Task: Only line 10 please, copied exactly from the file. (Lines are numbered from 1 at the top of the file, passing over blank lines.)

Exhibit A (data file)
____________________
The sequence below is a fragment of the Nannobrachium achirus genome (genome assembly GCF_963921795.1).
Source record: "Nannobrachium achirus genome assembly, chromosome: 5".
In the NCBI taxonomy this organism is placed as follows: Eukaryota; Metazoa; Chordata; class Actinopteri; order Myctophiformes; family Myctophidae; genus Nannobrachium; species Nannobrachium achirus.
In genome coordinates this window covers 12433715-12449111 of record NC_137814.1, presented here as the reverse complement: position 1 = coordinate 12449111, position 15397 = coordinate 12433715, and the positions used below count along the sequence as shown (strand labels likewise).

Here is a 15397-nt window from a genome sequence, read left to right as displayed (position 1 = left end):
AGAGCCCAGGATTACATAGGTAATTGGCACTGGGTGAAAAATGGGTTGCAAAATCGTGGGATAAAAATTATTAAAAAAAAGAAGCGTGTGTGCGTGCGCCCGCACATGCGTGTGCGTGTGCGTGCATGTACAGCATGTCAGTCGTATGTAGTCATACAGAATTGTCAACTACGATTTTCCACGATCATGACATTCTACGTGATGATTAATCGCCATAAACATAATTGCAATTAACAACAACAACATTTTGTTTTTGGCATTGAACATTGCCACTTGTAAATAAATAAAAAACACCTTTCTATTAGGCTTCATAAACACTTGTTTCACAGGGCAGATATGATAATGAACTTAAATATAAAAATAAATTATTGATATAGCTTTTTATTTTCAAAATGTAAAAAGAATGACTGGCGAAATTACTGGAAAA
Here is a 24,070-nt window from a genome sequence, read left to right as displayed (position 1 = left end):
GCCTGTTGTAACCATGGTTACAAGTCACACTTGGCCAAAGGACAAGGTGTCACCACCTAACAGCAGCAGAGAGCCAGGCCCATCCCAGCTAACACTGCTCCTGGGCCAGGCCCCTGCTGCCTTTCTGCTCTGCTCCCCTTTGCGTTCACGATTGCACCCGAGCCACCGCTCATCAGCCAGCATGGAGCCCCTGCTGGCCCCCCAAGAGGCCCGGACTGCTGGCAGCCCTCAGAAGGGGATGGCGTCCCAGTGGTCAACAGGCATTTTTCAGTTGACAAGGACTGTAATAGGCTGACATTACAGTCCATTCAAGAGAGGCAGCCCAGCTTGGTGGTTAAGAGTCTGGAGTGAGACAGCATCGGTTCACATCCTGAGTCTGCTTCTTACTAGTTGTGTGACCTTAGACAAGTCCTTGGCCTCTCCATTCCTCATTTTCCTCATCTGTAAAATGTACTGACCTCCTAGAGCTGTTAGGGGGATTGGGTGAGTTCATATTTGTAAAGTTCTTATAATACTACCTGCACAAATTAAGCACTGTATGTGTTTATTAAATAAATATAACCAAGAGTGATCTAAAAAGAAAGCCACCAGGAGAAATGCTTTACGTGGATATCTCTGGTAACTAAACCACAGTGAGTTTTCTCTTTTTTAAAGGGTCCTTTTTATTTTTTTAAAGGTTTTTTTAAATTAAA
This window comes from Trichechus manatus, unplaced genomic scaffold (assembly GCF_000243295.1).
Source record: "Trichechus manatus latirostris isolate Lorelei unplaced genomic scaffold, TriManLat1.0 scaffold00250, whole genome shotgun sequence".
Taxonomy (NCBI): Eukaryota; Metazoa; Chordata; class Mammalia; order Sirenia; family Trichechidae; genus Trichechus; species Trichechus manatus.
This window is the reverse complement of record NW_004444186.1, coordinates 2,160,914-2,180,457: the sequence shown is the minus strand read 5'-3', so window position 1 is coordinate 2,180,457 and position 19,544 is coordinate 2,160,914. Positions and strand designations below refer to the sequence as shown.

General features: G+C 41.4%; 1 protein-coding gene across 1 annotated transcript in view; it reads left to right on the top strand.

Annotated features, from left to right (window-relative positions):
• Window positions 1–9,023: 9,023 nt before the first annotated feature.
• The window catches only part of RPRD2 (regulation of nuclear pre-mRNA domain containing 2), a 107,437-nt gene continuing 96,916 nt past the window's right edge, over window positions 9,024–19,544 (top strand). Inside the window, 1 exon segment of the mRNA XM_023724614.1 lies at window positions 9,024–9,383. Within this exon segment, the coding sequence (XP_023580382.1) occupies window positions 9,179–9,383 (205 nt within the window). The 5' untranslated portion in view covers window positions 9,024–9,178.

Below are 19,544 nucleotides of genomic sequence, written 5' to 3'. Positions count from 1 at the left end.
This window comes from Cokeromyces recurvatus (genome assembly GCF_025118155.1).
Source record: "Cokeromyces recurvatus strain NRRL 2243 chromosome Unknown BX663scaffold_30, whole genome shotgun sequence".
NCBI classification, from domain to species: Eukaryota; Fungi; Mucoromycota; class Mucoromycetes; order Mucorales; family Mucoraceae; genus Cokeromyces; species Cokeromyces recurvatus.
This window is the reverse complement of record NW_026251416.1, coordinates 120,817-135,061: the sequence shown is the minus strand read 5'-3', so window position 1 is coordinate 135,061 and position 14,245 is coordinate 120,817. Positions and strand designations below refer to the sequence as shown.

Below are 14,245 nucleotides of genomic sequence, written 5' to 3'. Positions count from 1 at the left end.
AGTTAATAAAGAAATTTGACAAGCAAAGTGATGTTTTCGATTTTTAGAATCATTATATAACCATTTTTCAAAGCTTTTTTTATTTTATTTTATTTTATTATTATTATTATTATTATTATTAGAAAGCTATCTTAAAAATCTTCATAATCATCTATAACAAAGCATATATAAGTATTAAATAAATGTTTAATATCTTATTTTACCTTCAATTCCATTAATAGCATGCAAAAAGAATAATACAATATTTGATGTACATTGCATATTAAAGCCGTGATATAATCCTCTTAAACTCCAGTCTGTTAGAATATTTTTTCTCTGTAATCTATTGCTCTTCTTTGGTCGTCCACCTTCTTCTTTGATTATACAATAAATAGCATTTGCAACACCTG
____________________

Source record: "Trichechus manatus latirostris isolate Lorelei unplaced genomic scaffold, TriManLat1.0 scaffold00250, whole genome shotgun sequence".